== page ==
WORKS: Ballade No. 1; Ballade No. 2; Ballade No. 3; Ballade No. 4; Andante spianato & Grande polonaise brillante, Op. 22; Polonaise-fantaisie, Op. 61
PERFORMER: Míceál O’Rourke (piano)
CATALOGUE NO: CHAN 9353 DDD
An Irish pianist who has toured Poland several times as guest of the Chopin Society of Warsaw and has been awarded the Chopin Medal at the composer’s birthplace clearly merits investigation, and Míceál O’Rourke’s interpretations hold great interest. He plays with soul and spirit and an apt rubato, and he has an intuitive feel for the shaping of a phrase. The lines and notes that matter most are unfailingly emphasised, and he’s a master of the calculated build-up.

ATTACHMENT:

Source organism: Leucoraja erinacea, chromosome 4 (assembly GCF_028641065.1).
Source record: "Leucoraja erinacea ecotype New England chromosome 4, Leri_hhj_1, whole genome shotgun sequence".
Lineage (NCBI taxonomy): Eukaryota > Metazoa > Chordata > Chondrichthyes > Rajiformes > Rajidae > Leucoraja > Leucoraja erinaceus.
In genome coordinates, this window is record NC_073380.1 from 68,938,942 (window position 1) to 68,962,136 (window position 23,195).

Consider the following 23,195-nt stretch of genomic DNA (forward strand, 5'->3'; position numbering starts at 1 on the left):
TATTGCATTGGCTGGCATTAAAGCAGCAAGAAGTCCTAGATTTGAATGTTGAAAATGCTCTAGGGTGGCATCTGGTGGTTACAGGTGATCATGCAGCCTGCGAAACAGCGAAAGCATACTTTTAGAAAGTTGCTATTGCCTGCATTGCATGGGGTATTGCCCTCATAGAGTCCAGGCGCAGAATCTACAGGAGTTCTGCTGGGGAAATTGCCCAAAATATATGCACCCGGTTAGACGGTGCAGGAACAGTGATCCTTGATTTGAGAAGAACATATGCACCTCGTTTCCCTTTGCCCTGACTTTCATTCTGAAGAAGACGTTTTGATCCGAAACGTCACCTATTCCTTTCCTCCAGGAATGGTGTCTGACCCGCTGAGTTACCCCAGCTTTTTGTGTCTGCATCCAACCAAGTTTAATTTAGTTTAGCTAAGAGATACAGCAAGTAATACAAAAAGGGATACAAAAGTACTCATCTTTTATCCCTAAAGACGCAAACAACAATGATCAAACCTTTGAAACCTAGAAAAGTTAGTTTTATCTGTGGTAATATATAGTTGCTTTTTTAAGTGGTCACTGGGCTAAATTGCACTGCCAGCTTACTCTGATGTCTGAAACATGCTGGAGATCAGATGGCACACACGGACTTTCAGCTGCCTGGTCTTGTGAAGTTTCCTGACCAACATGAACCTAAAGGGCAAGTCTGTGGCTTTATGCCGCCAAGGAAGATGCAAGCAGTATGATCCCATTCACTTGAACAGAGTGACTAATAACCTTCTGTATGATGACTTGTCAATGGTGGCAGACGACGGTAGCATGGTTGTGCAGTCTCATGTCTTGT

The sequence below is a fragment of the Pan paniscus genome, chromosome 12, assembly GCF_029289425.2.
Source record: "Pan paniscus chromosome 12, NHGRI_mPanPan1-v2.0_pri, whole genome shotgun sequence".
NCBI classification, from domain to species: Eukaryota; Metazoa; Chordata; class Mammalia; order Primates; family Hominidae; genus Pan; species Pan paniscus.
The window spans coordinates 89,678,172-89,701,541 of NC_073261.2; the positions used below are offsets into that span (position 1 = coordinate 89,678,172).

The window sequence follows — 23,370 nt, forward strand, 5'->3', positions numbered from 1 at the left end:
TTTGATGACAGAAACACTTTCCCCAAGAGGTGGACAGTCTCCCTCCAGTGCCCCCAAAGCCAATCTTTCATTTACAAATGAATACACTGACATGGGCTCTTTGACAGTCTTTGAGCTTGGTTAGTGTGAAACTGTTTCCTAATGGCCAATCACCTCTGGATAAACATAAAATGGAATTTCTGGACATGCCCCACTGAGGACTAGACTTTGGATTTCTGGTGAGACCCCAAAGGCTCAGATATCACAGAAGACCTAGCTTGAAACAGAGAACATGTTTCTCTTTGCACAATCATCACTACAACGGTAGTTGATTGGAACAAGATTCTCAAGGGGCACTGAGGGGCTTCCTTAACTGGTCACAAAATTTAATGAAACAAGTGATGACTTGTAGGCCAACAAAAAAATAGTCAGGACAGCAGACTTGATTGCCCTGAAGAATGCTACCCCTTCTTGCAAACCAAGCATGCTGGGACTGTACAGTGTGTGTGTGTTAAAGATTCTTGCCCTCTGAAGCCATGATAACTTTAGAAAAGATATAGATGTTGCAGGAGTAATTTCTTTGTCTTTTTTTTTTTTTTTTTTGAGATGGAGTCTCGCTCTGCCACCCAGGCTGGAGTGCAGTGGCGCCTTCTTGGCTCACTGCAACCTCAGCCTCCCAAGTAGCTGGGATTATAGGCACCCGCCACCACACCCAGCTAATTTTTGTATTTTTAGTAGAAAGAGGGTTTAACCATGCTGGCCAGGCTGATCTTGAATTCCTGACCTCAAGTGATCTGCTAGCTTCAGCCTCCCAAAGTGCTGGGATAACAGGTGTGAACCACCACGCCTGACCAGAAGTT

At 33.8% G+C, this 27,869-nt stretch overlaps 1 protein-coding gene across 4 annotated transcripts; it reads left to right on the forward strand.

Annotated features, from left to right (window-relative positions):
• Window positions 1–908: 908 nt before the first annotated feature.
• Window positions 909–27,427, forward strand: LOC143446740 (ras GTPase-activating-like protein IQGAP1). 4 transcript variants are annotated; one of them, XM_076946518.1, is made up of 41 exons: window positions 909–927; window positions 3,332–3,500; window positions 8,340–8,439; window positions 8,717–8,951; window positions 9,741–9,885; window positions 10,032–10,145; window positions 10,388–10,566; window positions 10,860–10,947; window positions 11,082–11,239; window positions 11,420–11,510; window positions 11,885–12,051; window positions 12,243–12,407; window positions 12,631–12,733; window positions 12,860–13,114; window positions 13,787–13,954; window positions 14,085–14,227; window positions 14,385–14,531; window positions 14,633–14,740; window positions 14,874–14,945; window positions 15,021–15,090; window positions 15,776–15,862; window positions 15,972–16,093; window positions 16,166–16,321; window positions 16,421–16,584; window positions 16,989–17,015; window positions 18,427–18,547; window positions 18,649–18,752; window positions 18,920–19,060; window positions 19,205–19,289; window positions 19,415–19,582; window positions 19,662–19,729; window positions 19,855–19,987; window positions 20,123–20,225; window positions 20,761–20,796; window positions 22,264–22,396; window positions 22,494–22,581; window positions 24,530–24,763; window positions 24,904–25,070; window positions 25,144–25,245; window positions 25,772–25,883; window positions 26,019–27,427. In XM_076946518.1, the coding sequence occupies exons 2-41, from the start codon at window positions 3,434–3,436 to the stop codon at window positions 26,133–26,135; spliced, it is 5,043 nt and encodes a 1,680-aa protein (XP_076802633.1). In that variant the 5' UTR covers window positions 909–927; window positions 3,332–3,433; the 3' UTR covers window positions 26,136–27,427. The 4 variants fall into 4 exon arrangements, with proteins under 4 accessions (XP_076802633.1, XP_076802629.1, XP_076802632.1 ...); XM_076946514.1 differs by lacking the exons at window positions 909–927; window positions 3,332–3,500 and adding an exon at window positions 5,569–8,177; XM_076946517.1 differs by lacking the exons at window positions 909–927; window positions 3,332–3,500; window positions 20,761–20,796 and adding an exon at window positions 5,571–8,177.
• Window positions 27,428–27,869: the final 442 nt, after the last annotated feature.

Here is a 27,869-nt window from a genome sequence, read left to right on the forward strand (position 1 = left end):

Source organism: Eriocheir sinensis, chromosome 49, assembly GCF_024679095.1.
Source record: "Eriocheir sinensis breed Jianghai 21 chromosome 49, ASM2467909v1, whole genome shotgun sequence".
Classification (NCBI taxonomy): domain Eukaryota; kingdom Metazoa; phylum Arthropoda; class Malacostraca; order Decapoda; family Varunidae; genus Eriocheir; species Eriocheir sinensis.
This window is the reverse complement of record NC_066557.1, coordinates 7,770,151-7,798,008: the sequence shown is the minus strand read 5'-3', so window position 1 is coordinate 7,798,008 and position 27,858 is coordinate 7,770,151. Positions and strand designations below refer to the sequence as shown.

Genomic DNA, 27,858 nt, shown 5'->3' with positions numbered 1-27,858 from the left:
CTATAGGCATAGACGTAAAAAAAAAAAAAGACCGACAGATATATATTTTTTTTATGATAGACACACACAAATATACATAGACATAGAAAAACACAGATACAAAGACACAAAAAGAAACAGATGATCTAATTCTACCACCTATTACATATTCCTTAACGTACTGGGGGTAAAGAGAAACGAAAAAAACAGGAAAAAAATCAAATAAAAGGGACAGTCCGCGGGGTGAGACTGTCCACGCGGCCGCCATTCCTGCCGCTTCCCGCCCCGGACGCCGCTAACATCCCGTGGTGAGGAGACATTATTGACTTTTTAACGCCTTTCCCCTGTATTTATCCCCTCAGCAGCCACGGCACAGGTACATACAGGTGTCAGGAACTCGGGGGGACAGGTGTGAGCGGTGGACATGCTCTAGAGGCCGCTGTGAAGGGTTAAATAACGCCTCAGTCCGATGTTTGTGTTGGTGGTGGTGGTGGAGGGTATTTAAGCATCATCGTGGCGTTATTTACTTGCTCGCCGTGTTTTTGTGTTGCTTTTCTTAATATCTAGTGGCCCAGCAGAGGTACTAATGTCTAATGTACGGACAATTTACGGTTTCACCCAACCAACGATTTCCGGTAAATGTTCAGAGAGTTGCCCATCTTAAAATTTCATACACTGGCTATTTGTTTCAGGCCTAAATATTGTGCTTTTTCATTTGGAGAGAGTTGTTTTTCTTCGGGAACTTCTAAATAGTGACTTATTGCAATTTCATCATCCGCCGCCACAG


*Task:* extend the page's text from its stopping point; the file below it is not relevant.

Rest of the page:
There are some surprises. The famous suspended dissonance which heralds the First Ballade’s moderato (track 1, 0:34) is held for as long as I ever remember it, but the protracted wait heightens the effect of the ensuing entry. The lilting theme of the Second Ballade is on the slow side, but this makes for a particularly pronounced contrast with the stormy episodes.
The Fourth Ballade starts wistfully, and O’Rourke’s gradual unwinding of the cantilena is inspirational. Interpretations are carefully thought out, and the Ballades register as unified pieces, not as collections of parts. The Andante spianato is enchanting and, in the Polonaise-fantasie, I don’t recall a more melting delivery of one of my favourite phrases in all Chopin (track 7, from 5:55).